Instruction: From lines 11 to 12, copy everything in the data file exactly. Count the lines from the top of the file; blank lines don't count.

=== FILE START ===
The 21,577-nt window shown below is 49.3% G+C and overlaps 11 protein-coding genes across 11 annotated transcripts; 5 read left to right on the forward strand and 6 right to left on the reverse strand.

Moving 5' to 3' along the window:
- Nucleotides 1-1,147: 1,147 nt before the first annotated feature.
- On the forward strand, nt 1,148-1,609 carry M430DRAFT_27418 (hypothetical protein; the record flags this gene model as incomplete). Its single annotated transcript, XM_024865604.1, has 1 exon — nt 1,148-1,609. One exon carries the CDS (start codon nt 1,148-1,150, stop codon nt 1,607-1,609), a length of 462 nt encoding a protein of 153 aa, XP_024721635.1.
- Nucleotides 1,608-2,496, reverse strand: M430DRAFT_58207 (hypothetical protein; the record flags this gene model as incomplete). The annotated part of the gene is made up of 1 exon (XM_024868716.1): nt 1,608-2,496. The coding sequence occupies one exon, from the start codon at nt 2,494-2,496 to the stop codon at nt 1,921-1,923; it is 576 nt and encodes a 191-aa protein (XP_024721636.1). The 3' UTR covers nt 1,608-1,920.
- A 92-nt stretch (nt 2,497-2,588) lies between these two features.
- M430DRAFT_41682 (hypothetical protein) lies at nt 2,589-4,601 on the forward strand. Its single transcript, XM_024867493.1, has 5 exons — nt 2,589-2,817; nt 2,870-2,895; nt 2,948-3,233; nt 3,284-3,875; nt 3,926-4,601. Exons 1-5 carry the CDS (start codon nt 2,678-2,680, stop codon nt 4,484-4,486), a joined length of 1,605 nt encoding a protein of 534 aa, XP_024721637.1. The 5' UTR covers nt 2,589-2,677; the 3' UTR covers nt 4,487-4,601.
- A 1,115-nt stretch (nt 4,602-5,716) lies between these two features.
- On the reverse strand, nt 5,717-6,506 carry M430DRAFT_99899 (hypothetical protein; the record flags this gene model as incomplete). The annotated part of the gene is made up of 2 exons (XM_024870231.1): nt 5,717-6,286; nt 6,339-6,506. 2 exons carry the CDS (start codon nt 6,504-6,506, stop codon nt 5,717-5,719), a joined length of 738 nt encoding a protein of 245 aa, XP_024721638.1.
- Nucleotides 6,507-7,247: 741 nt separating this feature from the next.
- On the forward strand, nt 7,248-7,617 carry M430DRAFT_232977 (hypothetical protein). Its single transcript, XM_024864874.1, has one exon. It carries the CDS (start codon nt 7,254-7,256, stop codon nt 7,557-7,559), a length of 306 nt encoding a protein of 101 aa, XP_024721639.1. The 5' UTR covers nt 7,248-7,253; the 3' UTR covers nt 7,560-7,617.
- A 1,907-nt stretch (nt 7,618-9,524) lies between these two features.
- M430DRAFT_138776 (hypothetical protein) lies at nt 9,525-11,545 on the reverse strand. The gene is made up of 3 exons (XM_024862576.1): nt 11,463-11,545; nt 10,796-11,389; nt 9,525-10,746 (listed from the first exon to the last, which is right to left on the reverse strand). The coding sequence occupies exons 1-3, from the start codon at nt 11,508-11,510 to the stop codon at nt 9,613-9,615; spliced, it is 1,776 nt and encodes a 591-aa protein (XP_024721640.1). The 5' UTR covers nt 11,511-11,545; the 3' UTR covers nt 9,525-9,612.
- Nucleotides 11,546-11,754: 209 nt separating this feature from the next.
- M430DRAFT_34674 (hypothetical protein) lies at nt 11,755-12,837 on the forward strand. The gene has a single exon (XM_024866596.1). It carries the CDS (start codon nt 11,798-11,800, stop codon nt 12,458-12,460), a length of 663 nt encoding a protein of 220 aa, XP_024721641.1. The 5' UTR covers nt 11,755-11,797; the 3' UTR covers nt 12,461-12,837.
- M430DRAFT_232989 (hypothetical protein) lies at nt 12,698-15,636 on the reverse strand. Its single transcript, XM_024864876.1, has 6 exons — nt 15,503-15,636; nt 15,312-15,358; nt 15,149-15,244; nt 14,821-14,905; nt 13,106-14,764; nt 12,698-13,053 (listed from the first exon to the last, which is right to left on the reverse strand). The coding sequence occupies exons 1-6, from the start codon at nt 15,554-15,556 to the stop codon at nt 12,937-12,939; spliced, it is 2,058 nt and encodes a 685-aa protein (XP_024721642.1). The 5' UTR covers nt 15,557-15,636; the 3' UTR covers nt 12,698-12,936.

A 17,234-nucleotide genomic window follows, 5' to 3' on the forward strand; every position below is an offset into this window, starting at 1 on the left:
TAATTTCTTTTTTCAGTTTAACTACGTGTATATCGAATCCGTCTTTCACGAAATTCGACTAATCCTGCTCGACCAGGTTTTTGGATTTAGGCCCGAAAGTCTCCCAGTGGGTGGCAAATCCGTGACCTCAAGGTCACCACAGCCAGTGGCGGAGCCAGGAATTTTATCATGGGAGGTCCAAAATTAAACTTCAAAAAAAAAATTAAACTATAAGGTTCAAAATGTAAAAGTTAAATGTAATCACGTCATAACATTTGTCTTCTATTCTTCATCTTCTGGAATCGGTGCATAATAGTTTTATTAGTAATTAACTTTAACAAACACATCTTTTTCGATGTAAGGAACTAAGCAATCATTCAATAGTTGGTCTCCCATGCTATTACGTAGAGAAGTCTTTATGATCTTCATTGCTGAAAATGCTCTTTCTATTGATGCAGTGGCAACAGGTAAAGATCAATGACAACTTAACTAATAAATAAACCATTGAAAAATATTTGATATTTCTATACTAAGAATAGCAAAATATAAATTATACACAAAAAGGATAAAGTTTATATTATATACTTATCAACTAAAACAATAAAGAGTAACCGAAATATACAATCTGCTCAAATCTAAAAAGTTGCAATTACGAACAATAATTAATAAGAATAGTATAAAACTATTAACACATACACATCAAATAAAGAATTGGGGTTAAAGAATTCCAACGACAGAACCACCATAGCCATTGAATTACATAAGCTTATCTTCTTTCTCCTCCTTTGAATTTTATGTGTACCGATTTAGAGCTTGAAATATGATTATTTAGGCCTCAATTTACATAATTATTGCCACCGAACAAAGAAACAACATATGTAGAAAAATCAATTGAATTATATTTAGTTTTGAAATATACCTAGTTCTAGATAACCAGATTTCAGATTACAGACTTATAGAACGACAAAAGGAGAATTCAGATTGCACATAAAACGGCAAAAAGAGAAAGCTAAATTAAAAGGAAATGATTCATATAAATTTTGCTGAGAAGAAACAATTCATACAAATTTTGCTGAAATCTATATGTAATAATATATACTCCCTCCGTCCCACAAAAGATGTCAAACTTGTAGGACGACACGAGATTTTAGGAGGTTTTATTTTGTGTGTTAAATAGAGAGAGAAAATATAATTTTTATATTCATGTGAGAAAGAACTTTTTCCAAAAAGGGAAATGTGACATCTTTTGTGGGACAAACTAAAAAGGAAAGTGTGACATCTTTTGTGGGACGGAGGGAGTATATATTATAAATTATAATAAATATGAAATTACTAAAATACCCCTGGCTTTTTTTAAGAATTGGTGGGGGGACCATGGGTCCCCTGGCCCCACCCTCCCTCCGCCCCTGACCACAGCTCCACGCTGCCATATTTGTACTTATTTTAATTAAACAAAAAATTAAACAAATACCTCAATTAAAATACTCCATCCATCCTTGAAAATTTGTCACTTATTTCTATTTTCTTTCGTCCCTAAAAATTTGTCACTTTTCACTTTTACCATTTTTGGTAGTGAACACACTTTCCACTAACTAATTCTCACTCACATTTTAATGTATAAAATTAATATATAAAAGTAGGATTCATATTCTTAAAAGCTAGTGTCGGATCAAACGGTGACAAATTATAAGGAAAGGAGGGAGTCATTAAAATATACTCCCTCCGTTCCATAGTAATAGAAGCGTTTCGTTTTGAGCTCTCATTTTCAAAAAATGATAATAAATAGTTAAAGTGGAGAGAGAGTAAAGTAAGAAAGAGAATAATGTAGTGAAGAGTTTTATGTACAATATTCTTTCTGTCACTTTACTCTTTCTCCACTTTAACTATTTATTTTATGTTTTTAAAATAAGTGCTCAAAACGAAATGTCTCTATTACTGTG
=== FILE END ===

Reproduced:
- On the forward strand, nt 7,248-7,617 carry M430DRAFT_232977 (hypothetical protein). Its single transcript, XM_024864874.1, has one exon. It carries the CDS (start codon nt 7,254-7,256, stop codon nt 7,557-7,559), a length of 306 nt encoding a protein of 101 aa, XP_024721639.1. The 5' UTR covers nt 7,248-7,253; the 3' UTR covers nt 7,560-7,617.
- A 1,907-nt stretch (nt 7,618-9,524) lies between these two features.